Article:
27,000 Phone Consumers in Danger!


Tiny - Posted on 02 March 2011

Author: 
Aldo Della Maggiorra/PNN

Over the past years I gave up using the landline.   Services with AT&T were too expensive.   As a privileged computer owner I have free domestic and long distant  phone service.  As for the approximate 27,000 people living in San Francisco under the poverty line, free phone computer service is just a pipe dream. 

A couple of blocks a way from the AT&T pay bill department was the community meeting sponsored by several community collaborative groups, just to mention a few TURN The Utility Reform Network, Tenderloin Neighborhood Development Corporation, Disability Rights Advocates, SRO collaborative, and California Alliance for Retired Americans. 

The meeting was to help keep affordable telephone service and the lifeline program, which offers basic phone service at a discounted rate for low-income consumers.

According to advocates of phone affordability the CPUC California Public Utilities Commission has drafted a proposal to eliminate phone services and discount phone rate service for individuals on fixed income.  Representing the CPUC at the community meeting was Commissioner Mike Florio former Executive Director of TURN. 

Currently the basic landline phone service is $6.48 per month.  This price is offered to elders, the disabled, families and individuals on a low fixed income.  However the CPUC has voted to increase this rate in the beginning of 2013.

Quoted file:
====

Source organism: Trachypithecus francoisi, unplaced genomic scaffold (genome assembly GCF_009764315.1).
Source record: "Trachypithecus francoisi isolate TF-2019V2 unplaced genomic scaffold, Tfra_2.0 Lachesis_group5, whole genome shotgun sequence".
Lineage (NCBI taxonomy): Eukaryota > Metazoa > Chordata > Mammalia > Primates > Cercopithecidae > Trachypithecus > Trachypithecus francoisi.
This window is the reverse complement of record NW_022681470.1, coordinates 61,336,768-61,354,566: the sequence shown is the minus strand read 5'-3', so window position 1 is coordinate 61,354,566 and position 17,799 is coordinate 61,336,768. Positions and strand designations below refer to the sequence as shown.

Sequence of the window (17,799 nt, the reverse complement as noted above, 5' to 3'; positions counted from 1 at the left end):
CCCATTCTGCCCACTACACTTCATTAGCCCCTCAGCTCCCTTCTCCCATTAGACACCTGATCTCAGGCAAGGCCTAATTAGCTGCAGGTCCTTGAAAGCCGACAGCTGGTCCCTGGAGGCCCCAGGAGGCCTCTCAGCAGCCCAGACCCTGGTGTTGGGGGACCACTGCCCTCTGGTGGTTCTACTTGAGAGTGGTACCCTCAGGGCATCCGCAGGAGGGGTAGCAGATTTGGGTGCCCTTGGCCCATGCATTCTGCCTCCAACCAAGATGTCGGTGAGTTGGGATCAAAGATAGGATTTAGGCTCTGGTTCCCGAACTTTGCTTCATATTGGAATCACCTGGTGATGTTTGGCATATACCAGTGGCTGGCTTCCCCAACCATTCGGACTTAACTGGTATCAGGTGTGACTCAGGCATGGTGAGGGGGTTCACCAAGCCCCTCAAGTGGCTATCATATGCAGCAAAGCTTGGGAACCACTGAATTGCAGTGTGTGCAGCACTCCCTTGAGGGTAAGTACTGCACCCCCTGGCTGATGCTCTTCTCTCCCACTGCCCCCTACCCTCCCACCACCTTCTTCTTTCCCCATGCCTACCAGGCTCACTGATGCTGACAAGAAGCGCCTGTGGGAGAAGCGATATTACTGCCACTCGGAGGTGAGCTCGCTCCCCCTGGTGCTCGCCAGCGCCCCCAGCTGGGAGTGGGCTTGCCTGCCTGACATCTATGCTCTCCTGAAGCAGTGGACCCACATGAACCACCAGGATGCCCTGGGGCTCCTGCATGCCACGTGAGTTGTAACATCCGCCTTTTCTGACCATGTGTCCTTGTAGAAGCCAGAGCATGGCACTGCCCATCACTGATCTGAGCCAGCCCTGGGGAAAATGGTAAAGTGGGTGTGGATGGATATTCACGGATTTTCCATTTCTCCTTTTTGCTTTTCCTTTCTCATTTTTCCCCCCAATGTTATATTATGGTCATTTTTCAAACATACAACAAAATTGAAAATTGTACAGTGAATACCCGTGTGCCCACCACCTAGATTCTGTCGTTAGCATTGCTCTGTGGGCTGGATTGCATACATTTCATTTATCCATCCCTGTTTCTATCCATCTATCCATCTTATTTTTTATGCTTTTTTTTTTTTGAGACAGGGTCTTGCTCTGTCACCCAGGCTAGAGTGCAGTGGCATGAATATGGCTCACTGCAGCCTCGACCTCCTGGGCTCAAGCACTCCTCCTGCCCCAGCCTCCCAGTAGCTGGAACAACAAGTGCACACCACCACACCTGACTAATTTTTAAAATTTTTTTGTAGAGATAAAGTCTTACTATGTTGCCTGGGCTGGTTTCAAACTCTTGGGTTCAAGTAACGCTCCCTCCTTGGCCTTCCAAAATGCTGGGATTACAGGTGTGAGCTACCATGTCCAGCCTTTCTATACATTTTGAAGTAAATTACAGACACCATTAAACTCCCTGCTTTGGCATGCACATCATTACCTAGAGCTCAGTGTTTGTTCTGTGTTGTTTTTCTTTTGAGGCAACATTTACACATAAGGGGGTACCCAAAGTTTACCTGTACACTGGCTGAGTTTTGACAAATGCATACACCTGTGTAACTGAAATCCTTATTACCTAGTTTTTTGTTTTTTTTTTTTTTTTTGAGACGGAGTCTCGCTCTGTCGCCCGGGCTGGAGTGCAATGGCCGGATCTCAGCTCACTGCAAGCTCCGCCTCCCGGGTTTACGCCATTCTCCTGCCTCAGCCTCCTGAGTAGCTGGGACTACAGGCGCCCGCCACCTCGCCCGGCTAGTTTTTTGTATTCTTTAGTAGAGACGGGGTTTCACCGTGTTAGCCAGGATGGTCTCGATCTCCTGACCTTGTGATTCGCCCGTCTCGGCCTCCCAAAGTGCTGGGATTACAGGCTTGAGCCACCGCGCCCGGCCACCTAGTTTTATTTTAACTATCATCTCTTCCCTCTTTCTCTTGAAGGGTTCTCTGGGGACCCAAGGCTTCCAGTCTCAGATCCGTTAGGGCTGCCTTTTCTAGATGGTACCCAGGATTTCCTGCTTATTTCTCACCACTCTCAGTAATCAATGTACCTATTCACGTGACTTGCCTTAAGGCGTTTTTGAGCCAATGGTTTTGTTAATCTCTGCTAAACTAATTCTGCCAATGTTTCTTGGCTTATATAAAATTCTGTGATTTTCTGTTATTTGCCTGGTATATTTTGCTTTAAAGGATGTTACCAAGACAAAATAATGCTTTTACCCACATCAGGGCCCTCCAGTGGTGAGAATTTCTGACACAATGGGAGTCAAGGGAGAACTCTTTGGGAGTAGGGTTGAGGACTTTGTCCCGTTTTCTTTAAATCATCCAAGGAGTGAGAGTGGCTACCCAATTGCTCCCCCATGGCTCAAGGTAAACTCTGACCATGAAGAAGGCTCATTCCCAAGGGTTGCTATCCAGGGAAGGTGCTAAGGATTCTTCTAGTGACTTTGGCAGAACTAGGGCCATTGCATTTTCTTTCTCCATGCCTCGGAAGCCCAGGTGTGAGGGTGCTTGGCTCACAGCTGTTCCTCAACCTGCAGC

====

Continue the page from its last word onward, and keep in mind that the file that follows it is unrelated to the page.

“ Lifeline can sky rocket its rates”.  According to Kori Chen, Community Organizer of TURN, phone companies want to shift their revenue interest towards cell phones and internet service. 

This decision not only can impact the 27,000 phone consumers on fixed income, but may also eliminate phone service for those on a shoestring budget.  This means no more calls for 911 emergency dispatch calls or your basic day-to-day calls that help with everyday living. 

Is phone service going to be regulated, or “will it be subject to free market deregulation” Mark Toney Executive Director of TURN.  What is at stake is the consumer right to pay fair value of phone service, but the problem is that phone industry is making more money from cell phone service, cable service and internet service, thus landline service rates need a hike increase to be able to keep up with the competitive market.

CPUC Commissioner Mike Florio, shared his concerns, and wanted to make sure that he and others at the CPUC would make an effort to serve the public interest and not to serve the private interest.  Mr. Florio listened to the concerns of several community collaborators. 

Kori Chen had made reference to the, “The California Lifeline Protection Act”.  This act was drafted so that representatives in Sacramento can endorse the bill.  The protection act protects the Moore Universal Telephone Service Act enacted by legislature in 1997.  This act ensures that all Californians that qualify for lifeline have access to lifeline’s affordable rates. 

As phone companies keep trying to raise their rates, this bill would tie rate increases to cost of living adjustments, including people who are receiving Cal Works, Social Security and other government benefits.  TURN is mobilizing a trip to meet with legislation, and needs all the support it can get.  To get a better overview of the CPUC, Christine Mailloux, Staff Attorney of TURN gave us a historical rundown of the formation of the CPUC.